Could the Canadian housing market be in store for the return of the low-ball offer? While this buying strategy became all but extinct given the heated housing market in the last couple of years, rising interest rates have caused many markets to cool, and shift from strong seller’s markets to more balances, or even tilted in favour of buyers.

What is a Low-Ball Offer?

A low-ball offer is when a prospective homebuyer makes an offer to purchase a home that is below the asking price.

When Should You Make a Low-Ball offer?

Low-ball offers are more common in a buyer’s market, when there are more listings than there are buyers, and competition is not a factor. Another common scenario for low-ball offers is when looking to purchase a fixer-upper. Another common scenario for low-ball offers is when the buyers know they are dealing with a very motivated seller who’s objective is less time on the market, versus holding out for a price.

While there’s no hard and fast rule when it comes to making a low-ball offer, there are some things you can do to improve your chances of success. First and foremost, trust your real estate agent’s professional opinion on whether or not to come in at a low price, and exactly how low you can go.

5 Things to Consider When Making a Low-Ball Offer

1. Understand the market. If it’s a buyer’s market, you have less competition and more negotiating power. In a seller’s market, homes are in greater demand (often thanks to an influx of buyers, a shortage of listings or a combination of both scenarios) and the chances of a successful low bid are less likely. When deciding whether you should try to go in with a low-ball offer, trust the market conditions more than the home’s listing price. Your real estate agent will likely already have done a comparative market analysis, offering valuable insight on what comparable homes in the area have sold for recently.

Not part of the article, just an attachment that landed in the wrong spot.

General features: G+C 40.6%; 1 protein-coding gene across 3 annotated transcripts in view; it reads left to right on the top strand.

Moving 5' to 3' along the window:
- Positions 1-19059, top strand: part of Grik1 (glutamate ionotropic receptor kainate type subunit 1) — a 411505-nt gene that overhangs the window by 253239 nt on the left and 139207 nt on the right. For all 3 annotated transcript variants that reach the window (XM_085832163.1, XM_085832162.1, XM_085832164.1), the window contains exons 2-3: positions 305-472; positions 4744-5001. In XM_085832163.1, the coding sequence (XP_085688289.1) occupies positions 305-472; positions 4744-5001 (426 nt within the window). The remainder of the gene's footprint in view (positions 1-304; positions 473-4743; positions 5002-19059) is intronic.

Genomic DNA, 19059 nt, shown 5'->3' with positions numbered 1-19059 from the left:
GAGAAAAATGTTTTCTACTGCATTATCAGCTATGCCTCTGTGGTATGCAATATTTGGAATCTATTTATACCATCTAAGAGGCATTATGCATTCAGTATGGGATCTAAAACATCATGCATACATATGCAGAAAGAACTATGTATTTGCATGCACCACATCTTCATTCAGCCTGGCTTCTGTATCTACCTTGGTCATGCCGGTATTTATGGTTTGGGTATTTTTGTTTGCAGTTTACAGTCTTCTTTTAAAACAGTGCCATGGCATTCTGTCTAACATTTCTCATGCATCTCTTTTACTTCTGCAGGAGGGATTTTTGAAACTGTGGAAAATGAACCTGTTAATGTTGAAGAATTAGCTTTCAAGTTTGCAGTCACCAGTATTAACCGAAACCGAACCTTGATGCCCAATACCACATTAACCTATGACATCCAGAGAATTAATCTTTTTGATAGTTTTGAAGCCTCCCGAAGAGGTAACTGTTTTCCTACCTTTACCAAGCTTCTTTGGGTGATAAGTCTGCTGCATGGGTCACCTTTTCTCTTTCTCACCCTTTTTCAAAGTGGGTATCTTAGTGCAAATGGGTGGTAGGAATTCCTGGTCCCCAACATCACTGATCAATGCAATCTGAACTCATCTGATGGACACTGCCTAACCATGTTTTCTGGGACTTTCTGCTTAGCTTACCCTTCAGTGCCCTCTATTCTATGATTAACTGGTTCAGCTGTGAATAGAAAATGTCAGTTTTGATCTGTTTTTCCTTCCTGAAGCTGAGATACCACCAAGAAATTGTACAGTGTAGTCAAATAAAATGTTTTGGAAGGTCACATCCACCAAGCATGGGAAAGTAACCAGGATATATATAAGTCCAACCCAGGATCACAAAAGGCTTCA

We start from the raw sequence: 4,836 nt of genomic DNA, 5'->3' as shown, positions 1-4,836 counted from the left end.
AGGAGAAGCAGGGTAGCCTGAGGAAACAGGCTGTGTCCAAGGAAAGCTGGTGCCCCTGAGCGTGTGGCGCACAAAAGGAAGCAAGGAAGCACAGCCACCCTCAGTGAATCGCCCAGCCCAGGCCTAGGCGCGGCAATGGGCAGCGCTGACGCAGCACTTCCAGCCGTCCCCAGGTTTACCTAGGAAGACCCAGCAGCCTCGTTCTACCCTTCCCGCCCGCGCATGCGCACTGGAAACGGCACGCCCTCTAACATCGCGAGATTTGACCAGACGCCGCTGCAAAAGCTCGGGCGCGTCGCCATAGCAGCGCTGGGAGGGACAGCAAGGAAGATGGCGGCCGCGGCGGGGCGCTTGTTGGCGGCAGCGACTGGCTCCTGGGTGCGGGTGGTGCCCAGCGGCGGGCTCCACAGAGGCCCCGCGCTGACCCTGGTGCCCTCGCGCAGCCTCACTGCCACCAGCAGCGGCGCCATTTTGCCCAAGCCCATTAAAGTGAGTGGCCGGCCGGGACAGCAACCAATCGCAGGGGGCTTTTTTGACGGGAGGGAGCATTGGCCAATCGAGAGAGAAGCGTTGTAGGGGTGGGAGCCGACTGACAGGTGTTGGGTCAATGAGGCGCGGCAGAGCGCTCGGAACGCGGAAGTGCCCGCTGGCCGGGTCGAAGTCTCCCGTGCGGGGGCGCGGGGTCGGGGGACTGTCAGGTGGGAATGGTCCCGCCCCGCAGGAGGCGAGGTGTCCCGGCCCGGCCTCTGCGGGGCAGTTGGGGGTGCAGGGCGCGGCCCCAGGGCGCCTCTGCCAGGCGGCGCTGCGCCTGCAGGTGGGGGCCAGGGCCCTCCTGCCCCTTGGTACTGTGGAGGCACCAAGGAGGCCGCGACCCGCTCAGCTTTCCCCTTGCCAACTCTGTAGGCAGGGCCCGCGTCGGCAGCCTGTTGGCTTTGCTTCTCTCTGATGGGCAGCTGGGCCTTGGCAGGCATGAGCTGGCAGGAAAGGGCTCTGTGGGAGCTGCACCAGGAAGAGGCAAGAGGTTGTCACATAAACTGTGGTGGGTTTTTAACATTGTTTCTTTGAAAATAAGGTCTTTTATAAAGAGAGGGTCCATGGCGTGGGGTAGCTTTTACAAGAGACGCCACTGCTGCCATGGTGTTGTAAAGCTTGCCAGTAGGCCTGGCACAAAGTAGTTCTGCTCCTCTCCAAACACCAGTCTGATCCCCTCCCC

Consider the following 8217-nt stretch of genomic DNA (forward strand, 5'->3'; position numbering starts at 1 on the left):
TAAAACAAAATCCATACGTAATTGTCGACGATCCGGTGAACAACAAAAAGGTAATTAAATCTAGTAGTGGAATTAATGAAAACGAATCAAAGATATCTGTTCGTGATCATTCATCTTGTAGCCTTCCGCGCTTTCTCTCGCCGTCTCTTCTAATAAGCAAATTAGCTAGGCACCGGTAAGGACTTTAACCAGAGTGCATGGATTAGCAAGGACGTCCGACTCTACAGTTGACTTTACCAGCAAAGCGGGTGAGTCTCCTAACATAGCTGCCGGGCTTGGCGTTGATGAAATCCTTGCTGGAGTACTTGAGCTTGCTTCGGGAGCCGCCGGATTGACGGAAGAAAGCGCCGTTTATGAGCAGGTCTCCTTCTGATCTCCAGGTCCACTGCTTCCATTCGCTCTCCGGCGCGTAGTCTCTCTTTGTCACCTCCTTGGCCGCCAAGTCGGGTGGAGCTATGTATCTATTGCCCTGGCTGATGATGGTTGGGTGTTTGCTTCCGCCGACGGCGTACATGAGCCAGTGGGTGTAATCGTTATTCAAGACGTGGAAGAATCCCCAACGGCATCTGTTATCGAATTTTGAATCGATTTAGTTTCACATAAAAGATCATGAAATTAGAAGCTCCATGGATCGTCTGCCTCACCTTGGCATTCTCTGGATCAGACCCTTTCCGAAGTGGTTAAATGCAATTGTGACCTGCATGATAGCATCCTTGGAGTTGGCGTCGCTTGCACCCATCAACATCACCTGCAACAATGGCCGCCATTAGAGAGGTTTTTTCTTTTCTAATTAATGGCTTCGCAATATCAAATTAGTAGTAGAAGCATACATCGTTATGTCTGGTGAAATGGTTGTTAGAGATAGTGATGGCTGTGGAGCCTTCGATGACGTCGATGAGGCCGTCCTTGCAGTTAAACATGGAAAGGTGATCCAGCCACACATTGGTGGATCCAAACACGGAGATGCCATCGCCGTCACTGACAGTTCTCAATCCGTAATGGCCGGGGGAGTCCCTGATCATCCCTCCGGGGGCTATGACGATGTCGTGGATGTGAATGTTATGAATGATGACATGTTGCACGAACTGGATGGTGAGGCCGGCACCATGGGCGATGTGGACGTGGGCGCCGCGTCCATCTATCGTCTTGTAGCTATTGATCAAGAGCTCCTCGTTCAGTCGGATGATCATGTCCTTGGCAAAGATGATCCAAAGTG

2. Consider days on market. How long has the home been listed for sale? If you’ve been shopping the housing market, you’ll notice it when a home keeps surfacing in your listings feed. As days turn into weeks and months, depending on the homeowner’s urgency to sell, he or she could be more likely to accept a low-ball offer. It could be market conditions that have the home sitting on the market without any nibbles, or it could be the home’s condition. As part of your offer, a home inspection is a good idea to determine if any problem areas can be fixed and at what price. Find a home inspector here.

3. To sweeten a low-ball offer, make it a clean one. When a quick sale is the seller’s objective, a great way to sweeten the pot of a low-ball offer is to remove the conditions. The seller likely already feels like he or she is making concessions on price, so removing conditional clauses could help. To help you stay limber at the offer table, ensure you get pre-approved for a mortgage before you start shopping. You’ll already have been approved for financing, and you know exactly how much you can spend. Removing this condition could tip the scales in favour of a quicker sale. But buyer beware! It is generally recommended to have a home inspection before agreeing to buy any home.

Understand the seller. Knowing the seller’s reasons for listing their home could help inform your buying strategy. Maybe the homeowner has already purchased another home and needs to unload this one, to avoid paying double mortgages, double property taxes, double utilities. You get the idea. Perhaps the owners have inherited the property and have no interest in keeping it. A new baby, a new job, or a slew of other factors could also prompt the need for a quick sale.

How low is a low-ball offer? Don’t risk offending the seller or the listing agent by coming in with an unreasonable offer. Ultimately, every seller wants a fair price, just as every buyer wants a bargain. Don’t waste the seller’s time, or yours, with an offer you know won’t be accepted. Be fair, and come prepared with rationale behind your low-ball offer. It could be the market, the home’s condition, the location of the property, the length of time the home has been on the market, or something else entirely.

The success of your low bid will depend on a number of factors, including your strategy, market demand and the seller’s sense of urgency to sell. Work with your real estate agent to ensure your strategy is considered from every angle.

Still Have Questions?

If so, that’s okay. You’re not alone. RE/MAX Canada hit the streets in a new video series, to find out just how much (or how little) the average person knows about Canadian real estate, and to offer some answers in the process.

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